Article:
It’s not typically breaking news when an auto manufacturer’s engines comply with government emissions regulations. That’s sort of the manufacturer’s job — to comply with government regulations. However, with Audi still feeling the ripple effects of its diesel emissions scandal, the fact that the brand’s current crop of diesel engines has been converted to meet new regulations is a bit refreshing.
All-new Euro 6d-ISC-FCM emissions regulations debuted after the current lineup of Audi diesel engines were developed. So the current diesels didn’t comply with the new regulations, which isn’t exactly unsurprising. However, starting in 2021, all of Audi’s diesel engines have been modified to comply with the new regulations, which is a massive weight off of Audi’s shoulders.
It’s not only diesel engines that comply. Gasoline engine emissions have also been updated with the new Euro 6d regulations and Audi’s current gas engines also comply. For diesel engines, only 80 milligrams of nitrogen dioxides per kilometer (128.7 mg/mi) are allowed and it’s 60 milligrams (96.9 mg/mi) for gasoline engines.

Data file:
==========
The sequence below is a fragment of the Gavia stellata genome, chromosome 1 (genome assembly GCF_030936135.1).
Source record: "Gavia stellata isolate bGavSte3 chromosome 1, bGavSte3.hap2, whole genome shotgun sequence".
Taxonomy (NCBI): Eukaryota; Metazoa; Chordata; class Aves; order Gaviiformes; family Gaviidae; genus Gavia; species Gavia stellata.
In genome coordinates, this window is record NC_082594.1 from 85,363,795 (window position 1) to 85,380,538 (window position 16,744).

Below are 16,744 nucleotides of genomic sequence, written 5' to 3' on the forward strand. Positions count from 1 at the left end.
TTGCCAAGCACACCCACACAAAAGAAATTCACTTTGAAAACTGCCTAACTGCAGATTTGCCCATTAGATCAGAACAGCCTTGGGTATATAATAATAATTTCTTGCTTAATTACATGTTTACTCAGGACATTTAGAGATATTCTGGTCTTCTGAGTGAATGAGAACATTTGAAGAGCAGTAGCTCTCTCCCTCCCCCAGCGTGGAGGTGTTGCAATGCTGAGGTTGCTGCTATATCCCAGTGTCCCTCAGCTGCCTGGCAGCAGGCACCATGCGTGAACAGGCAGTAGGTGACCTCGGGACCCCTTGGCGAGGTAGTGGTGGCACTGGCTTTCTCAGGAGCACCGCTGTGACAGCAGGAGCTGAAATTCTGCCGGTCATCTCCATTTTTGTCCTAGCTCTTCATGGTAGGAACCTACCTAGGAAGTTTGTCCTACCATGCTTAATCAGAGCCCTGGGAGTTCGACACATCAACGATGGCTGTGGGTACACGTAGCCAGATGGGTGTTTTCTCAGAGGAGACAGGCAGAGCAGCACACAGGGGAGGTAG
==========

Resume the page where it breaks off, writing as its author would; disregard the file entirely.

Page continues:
To get diesel engines to meet the new regulations, a new twin-dosing technology was applied reduce overall NOx emissions. For gasoline engines, a greater emphasis on exhaust particulates was made, especially on cold-start. Hopefully Audi hasn’t ruined its exhaust noises even further on its gasoline engines, as its particulate filters and soft rev-limiters have all but ruined exhaust sound.
We’re happy to see Audi making a strong push to keep diesel emissions down. The brand has done a great work with EVs and hybrids over the past couple of years, giving itself a new, greener image. So it would be a shame if Audi had another diesel scandal or another diesel issue, which would tarnish that new reputation the brand worked so hard to gain. So investing heavily in insuring its cooperation with new government regulations is likely well worth the money.